3. Set goals and KPIs

When setting goals and key performance indicators (KPIs), it’s important to define what success looks like for your brand. When you do this, it will help you determine how much time you should be spending on social media and which metrics matter most for your organization. If a goal is not clearly defined, then there’s no way of knowing whether or not it was met.

In addition to defining goals and KPIs in advance, make sure that they’re achievable! Don’t set out to build a million-dollar business on Instagram by next week if you don’t have any experience or knowledge about the platform. Your first goal should be something small that shows real growth over time

4. Research your competitors

As said before researching your competitors is a great way to get a better understanding of the market and what’s working in that field. By seeing what they are doing well, you can figure out how you could improve their efforts. If they’re not doing anything right, then it’s okay to take advantage of their weaknesses by offering something different or better.

There are several ways to do this research:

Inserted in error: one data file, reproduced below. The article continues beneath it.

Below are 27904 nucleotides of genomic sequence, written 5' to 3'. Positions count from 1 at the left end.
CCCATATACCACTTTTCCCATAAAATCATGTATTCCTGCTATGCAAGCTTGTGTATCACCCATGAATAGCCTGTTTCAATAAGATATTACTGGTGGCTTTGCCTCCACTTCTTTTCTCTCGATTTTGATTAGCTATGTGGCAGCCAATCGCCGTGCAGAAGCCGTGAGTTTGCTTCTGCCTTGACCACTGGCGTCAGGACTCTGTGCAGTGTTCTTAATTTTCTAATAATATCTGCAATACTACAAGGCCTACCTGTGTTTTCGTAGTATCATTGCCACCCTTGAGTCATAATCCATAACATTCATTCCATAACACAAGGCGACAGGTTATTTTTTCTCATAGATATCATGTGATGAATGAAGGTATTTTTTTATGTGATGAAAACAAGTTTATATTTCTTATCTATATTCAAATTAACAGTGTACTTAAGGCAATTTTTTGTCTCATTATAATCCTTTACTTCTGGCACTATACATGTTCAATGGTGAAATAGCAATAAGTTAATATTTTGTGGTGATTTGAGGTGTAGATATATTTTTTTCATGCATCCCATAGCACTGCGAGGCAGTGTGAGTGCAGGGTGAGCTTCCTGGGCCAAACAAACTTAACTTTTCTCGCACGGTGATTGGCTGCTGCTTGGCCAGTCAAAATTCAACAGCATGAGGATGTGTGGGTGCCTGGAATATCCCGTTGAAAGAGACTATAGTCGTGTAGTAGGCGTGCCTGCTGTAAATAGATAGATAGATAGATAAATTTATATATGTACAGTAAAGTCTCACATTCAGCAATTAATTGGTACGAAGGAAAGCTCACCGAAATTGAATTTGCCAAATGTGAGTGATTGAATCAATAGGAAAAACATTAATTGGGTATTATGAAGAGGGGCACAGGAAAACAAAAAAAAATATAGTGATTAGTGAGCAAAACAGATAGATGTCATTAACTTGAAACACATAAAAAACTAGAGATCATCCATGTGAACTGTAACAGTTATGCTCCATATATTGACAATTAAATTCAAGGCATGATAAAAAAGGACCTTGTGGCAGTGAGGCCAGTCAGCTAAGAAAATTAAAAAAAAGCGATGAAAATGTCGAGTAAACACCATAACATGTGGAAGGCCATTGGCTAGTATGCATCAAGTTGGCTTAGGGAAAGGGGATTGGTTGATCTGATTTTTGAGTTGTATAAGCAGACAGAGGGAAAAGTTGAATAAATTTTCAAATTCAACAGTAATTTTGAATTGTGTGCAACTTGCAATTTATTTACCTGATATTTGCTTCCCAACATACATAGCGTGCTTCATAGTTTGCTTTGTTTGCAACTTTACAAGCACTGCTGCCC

• Search for mentions of other companies in your niche on Twitter and Facebook; see who talks about them most often and why

  • Check out Google Alerts for keywords related to your brand (and those of your competitors) so that you can keep up with trends in the industry as well as any news stories about them

5. Find the right social media platforms for your brand

You’ve already figured out your target audience, so now it’s time to decide which platforms are best suited for reaching them. Essentially, you want to choose the social media platforms where your potential customers hang out most often. Of course, it’s not enough to just set up your accounts and hope for the best. You need to use each platform correctly and consistently for your efforts to be effective.